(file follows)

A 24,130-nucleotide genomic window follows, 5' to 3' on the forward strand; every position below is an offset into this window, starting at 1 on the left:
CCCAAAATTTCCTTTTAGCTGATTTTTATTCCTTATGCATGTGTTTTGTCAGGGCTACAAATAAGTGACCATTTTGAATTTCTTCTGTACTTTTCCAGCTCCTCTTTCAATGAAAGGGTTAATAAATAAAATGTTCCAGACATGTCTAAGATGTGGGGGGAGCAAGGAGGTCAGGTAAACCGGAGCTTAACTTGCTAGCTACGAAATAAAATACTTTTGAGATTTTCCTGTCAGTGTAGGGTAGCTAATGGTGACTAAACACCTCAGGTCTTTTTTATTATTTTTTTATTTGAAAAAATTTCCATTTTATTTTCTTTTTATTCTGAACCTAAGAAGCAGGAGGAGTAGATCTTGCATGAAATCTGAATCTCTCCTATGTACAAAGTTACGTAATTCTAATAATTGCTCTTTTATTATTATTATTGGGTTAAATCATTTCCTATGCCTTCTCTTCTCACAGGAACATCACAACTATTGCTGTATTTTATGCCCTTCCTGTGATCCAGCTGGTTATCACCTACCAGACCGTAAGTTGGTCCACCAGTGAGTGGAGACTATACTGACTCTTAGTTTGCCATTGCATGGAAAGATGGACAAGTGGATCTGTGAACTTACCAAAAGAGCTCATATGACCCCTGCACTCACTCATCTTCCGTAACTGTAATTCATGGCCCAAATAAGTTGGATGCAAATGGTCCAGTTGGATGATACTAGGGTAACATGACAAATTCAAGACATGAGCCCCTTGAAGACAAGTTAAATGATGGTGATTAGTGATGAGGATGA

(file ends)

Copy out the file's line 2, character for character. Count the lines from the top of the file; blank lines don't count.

CCCAAAATTTCCTTTTAGCTGATTTTTATTCCTTATGCATGTGTTTTGTCAGGGCTACAAATAAGTGACCATTTTGAATTTCTTCTGTACTTTTCCAGCTCCTCTTTCAATGAAAGGGTTAATAAATAAAATGTTCCAGACATGTCTAAGATGTGGGGGGAGCAAGGAGGTCAGGTAAACCGGAGCTTAACTTGCTAGCTACGAAATAAAATACTTTTGAGATTTTCCTGTCAGTGTAGGGTAGCTAATGGTGACTAAACACCTCAGGTCTTTTTTATTATTTTTTTATTTGAAAAAATTTCCATTTTATTTTCTTTTTATTCTGAACCTAAGAAGCAGGAGGAGTAGATCTTGCATGAAATCTGAATCTCTCCTATGTACAAAGTTACGTAATTCTAATAATTGCTCTTTTATTATTATTATTGGGTTAAATCATTTCCTATGCCTTCTCTTCTCACAGGAACATCACAACTATTGCTGTATTTTATGCCCTTCCTGTGATCCAGCTGGTTATCACCTACCAGACCGTAAGTTGGTCCACCAGTGAGTGGAGACTATACTGACTCTTAGTTTGCCATTGCATGGAAAGATGGACAAGTGGATCTGTGAACTTACCAAAAGAGCTCATATGACCCCTGCACTCACTCATCTTCCGTAACTGTAATTCATGGCCCAAATAAGTTGGATGCAAATGGTCCAGTTGGATGATACTAGGGTAACATGACAAATTCAAGACATGAGCCCCTTGAAGACAAGTTAAATGATGGTGATTAGTGATGAGGATGA